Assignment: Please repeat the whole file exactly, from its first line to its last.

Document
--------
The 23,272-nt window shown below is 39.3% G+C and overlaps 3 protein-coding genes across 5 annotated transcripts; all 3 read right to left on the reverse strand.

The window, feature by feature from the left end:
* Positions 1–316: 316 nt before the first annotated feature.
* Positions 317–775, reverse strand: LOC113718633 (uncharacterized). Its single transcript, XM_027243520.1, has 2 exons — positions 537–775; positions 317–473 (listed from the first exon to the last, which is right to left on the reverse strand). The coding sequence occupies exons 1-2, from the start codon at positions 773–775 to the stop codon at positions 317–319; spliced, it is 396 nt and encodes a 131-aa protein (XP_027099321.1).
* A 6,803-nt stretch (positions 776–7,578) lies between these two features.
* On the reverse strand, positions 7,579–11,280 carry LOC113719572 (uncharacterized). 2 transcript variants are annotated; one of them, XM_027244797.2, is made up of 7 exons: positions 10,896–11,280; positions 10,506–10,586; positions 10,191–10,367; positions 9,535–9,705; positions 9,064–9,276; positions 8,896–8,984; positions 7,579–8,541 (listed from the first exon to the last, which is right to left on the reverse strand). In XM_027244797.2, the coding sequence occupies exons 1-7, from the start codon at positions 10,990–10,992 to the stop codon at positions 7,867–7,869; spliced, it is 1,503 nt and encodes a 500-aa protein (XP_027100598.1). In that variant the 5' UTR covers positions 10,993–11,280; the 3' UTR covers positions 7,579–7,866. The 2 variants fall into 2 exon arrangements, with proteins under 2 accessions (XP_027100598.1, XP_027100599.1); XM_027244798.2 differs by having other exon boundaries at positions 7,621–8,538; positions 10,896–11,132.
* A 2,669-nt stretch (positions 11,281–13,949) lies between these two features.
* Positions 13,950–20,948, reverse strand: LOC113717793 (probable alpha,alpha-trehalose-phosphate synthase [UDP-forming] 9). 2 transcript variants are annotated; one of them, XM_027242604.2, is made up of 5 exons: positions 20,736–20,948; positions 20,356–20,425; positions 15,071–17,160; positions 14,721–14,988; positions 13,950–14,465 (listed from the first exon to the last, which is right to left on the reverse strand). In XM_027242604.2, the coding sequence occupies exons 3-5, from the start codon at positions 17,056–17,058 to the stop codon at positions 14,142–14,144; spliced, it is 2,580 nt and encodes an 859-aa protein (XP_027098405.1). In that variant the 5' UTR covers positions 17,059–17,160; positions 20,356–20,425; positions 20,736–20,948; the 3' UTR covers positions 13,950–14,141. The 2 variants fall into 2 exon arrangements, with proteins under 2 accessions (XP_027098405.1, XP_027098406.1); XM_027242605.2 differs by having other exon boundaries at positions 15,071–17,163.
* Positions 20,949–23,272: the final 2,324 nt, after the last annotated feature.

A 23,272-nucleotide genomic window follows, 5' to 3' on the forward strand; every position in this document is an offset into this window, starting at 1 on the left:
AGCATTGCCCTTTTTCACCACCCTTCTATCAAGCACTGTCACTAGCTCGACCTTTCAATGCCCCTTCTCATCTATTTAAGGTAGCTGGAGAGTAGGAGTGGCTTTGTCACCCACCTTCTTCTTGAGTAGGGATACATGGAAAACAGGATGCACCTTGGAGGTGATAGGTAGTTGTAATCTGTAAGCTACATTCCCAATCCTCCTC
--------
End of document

The 23,272-nt window shown below is 39.3% G+C and overlaps 3 protein-coding genes across 5 annotated transcripts; all 3 read right to left on the reverse strand.

The window, feature by feature from the left end:
* Positions 1–316: 316 nt before the first annotated feature.
* Positions 317–775, reverse strand: LOC113718633 (uncharacterized). Its single transcript, XM_027243520.1, has 2 exons — positions 537–775; positions 317–473 (listed from the first exon to the last, which is right to left on the reverse strand). The coding sequence occupies exons 1-2, from the start codon at positions 773–775 to the stop codon at positions 317–319; spliced, it is 396 nt and encodes a 131-aa protein (XP_027099321.1).
* A 6,803-nt stretch (positions 776–7,578) lies between these two features.
* On the reverse strand, positions 7,579–11,280 carry LOC113719572 (uncharacterized). 2 transcript variants are annotated; one of them, XM_027244797.2, is made up of 7 exons: positions 10,896–11,280; positions 10,506–10,586; positions 10,191–10,367; positions 9,535–9,705; positions 9,064–9,276; positions 8,896–8,984; positions 7,579–8,541 (listed from the first exon to the last, which is right to left on the reverse strand). In XM_027244797.2, the coding sequence occupies exons 1-7, from the start codon at positions 10,990–10,992 to the stop codon at positions 7,867–7,869; spliced, it is 1,503 nt and encodes a 500-aa protein (XP_027100598.1). In that variant the 5' UTR covers positions 10,993–11,280; the 3' UTR covers positions 7,579–7,866. The 2 variants fall into 2 exon arrangements, with proteins under 2 accessions (XP_027100598.1, XP_027100599.1); XM_027244798.2 differs by having other exon boundaries at positions 7,621–8,538; positions 10,896–11,132.
* A 2,669-nt stretch (positions 11,281–13,949) lies between these two features.
* Positions 13,950–20,948, reverse strand: LOC113717793 (probable alpha,alpha-trehalose-phosphate synthase [UDP-forming] 9). 2 transcript variants are annotated; one of them, XM_027242604.2, is made up of 5 exons: positions 20,736–20,948; positions 20,356–20,425; positions 15,071–17,160; positions 14,721–14,988; positions 13,950–14,465 (listed from the first exon to the last, which is right to left on the reverse strand). In XM_027242604.2, the coding sequence occupies exons 3-5, from the start codon at positions 17,056–17,058 to the stop codon at positions 14,142–14,144; spliced, it is 2,580 nt and encodes an 859-aa protein (XP_027098405.1). In that variant the 5' UTR covers positions 17,059–17,160; positions 20,356–20,425; positions 20,736–20,948; the 3' UTR covers positions 13,950–14,141. The 2 variants fall into 2 exon arrangements, with proteins under 2 accessions (XP_027098405.1, XP_027098406.1); XM_027242605.2 differs by having other exon boundaries at positions 15,071–17,163.
* Positions 20,949–23,272: the final 2,324 nt, after the last annotated feature.

A 23,272-nucleotide genomic window follows, 5' to 3' on the forward strand; every position in this document is an offset into this window, starting at 1 on the left:
AGCATTGCCCTTTTTCACCACCCTTCTATCAAGCACTGTCACTAGCTCGACCTTTCAATGCCCCTTCTCATCTATTTAAGGTAGCTGGAGAGTAGGAGTGGCTTTGTCACCCACCTTCTTCTTGAGTAGGGATACATGGAAAACAGGATGCACCTTGGAGGTGATAGGTAGTTGTAATCTGTAAGCTACATTCCCAATCCTCCTC